The lipid level in OMW, in general, ranging from 0.03% to 4.25% in the literature. The findings agreed with those of many other researchers, including Kapellakis et al. (10) (lipids = 0.5–2.3%) and Esmail et al. (16) (lipids = 1–2.5%), Benamar et al. (14) (0.03–1.1%), and Mohawesh et al. (1). (0.97%). The level of lipids present in OMW was determined by the olive oil extraction system.

When opposed to the conventional method, the centrifugation process produces low rates. The difference in lipid content is due to the olives’ consistency, degree of ripening, and crushing process (38).

Because of the presence of the oily fraction, the OMW tested had a viscous texture. This viscosity decreases with storage time. It formed a lipid layer on the surface of OMW, perhaps limiting natural evaporation.

According to the literature, the presence of fat matter allows the forming of a layer on the surface of the water, preventing proper oxygenation and light passage and obstructing the natural growth of flora and fauna within rivers. Soil bacteria that developed spores are inhibited by fatty acids and their derivatives. The decrease in lipid levels may be attributed to lipolysis, which eventually degraded fat during storage.

In addition, variations in suspended matter content can be attributed to climatic and geographical factors, botanical variations, the stage of olive ripening, and the oil extraction process (41). They were comparable to the results of D’Annibale et al. (21) (0.04–1.04%). The TSS of OMW may be declined as a result of settling. This was most likely due to the effect of variety, maturity level, and agitation induced by the unloading of the OMW. The decrease in TSS level was probably due to the fermentation reaction and auto oxidation.

Also, for the water content, several researchers had comparable findings, including Kapellakis et al. (10) (83–92%), Ouabou et al. (35) (88%), Ouabou et al. (42) (86–87.6%), and Noubigh et al. (8) (83–94%). According to Nefzaoui (3), OMW was composed of 40 to 50% of vegetable water derived from the fruit and the remainder manufacturing water added during the crushing process. Procida and Ceccon (43) showed that the high humidity level of OMW was explained by the water present in the olives on the one side, and the water added during the olive oil extraction process on the other. The increase in humidity was caused by microbial activity, which produces water molecules as well as H2 and CO2 gases.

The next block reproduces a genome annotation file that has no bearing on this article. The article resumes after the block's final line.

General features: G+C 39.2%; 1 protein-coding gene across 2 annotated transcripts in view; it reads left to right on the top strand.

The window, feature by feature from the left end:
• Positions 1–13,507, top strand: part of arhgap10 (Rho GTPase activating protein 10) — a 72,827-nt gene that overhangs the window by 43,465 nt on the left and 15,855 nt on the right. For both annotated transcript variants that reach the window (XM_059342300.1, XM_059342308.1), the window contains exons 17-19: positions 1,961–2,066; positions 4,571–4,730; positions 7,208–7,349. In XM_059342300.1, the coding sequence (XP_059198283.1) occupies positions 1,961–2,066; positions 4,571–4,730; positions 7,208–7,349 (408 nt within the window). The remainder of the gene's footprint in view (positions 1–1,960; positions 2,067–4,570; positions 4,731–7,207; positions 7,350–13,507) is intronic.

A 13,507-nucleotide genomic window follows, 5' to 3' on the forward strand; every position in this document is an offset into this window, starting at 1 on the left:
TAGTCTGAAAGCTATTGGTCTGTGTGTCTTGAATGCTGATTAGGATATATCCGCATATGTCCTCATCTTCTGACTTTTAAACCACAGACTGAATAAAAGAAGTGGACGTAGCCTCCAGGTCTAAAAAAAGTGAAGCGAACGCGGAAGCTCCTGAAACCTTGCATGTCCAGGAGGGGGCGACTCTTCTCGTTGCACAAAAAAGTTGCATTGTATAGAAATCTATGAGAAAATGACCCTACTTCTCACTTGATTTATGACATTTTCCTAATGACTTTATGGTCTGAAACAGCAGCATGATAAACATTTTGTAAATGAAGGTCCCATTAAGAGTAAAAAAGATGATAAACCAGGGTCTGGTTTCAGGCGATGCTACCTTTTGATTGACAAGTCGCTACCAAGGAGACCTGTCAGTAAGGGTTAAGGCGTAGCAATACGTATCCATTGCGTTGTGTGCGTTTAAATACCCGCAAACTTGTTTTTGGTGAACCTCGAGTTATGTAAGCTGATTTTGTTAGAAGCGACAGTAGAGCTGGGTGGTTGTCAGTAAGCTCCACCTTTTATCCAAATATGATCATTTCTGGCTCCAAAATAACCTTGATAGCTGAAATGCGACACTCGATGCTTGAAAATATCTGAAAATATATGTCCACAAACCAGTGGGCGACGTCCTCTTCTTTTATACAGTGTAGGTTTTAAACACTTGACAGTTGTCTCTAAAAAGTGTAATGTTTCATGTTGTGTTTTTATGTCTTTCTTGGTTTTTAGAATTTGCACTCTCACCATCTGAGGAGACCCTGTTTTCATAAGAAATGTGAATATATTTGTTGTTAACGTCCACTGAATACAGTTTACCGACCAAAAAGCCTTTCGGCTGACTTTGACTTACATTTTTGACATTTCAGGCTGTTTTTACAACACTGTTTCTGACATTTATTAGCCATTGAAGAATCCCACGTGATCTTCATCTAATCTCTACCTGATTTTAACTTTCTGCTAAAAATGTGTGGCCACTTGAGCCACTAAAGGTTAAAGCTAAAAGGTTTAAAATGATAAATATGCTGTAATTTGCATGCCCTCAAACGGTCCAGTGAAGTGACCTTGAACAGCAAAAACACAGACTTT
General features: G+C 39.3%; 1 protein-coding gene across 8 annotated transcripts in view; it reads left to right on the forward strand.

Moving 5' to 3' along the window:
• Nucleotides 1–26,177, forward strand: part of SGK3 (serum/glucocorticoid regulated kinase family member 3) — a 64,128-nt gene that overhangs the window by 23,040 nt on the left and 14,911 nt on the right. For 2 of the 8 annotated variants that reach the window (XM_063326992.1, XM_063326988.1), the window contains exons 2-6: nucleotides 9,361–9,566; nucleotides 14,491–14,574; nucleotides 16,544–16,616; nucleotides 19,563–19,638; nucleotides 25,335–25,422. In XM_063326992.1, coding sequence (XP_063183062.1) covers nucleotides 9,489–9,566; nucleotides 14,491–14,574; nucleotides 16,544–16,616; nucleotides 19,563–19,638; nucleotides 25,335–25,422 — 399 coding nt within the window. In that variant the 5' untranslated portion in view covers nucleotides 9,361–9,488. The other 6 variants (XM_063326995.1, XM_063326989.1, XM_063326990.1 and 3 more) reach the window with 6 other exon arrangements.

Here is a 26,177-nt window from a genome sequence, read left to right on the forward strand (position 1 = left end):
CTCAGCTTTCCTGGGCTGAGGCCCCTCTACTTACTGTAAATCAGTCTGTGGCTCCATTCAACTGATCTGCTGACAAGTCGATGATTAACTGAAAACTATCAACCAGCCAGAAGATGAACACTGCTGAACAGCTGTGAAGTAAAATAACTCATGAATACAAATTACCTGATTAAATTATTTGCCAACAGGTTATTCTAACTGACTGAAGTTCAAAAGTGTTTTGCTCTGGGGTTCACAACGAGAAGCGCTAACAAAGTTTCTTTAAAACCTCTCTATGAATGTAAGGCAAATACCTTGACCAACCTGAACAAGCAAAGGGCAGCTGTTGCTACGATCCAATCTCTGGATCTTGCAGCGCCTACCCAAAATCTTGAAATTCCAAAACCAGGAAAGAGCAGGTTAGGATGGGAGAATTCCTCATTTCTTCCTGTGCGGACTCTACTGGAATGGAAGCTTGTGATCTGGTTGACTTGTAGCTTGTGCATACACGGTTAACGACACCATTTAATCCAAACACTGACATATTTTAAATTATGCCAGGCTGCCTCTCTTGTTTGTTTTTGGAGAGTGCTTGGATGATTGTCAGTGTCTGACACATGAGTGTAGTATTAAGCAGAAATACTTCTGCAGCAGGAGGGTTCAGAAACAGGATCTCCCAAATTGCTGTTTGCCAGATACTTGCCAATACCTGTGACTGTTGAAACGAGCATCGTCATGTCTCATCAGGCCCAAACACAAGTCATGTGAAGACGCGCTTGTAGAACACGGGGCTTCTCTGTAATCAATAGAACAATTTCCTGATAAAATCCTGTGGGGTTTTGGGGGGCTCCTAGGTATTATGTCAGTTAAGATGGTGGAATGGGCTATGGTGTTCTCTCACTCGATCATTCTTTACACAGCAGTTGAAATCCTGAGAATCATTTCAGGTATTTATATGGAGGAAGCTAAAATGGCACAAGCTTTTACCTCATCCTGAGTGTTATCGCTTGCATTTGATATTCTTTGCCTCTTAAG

The obtained results for the dry matter were closer to those of Ouabou et al. (35) (138 g/L) and Ouabou et al. (42) (between 138.44 and 240 g/ L). Variations in dry matter quality, according to El-Abbassi et al. (41), can be caused by climatic and geographical conditions, botanical variations, the stage of olive ripening, and the oil extraction process.

This decrease during the storage period was most probably due to matter deterioration caused by the microbial load in the vegetable water.

For the organic matter, the results obtained were superior to those obtained by Zaier et al. (23) (41.2–65.9 g/L) and closer to those obtained by Rajhi et al. (36) (89.59 g/L). The presence of macromolecules such as polysaccharides, lipids, proteins, and a variety of monocyclic and polymeric aromatic molecules was primarily responsible for the organic charge (20).

The slow degradation of macromolecules was responsible for the decrease in organic matter degradation rate. Microbial growth required energy, which was provided by organic molecule degradation.

The mineral matter results were consistent with those of Ouabou et al. (35) (24 g/L), Ouabou et al. (42) (22.69–24.35 g/L), and Belaid et al. (34) (10–25 g/L). The degree of ripening and the variety of olives illustrated the difference in mineral matter (41).

The slow decrease may be due to bacteria’s inability to degrade it, as they require mineral elements to expand.

Effect on volatile matter

The gradual decrease in volatile matter could be due to bacteria, which can degrade many hydrocarbon substances such as organic acids, alcohols, sugars and polyholosides. These were closer to that observed by Zaier et al. (23) (49.7–81.4 g/L), Belaid et al. (34) (20–21.5 g/L), and Hamdi (37) (55 g/L). This difference was due to climatic conditions, olive oil extraction methods as well as the storage time of the olives before crushing (41).

The results of NTK were within the ranges reported by Capasso et al. (4) (1.2–2.4%) and Kapellakis et al. (10) (1–3 g/L). This distinction may be attributed to the soil’s natural abundance of nitrogen, which is retained in the fruit, or to the use of chemical fertilizers (45).

The continuous decrease is most possibly due to protein synthesis, which requires nitrogenous substances. The majority of bacteria obtain their nitrogen from other inorganic compounds (ammonia, ammonium salts, nitrites, nitrates) or from organic sources (amine group of organic compounds).

For the TCO%, they were higher to those found by Belaid et al. (34) (13–15 g/L) and Mekki et al. (46) (17.6%). These results were due to its richness by organic matter and the metabolism, which degraded and released it during CO2, ethanol and lactic acid reactions, further due to the polymerization.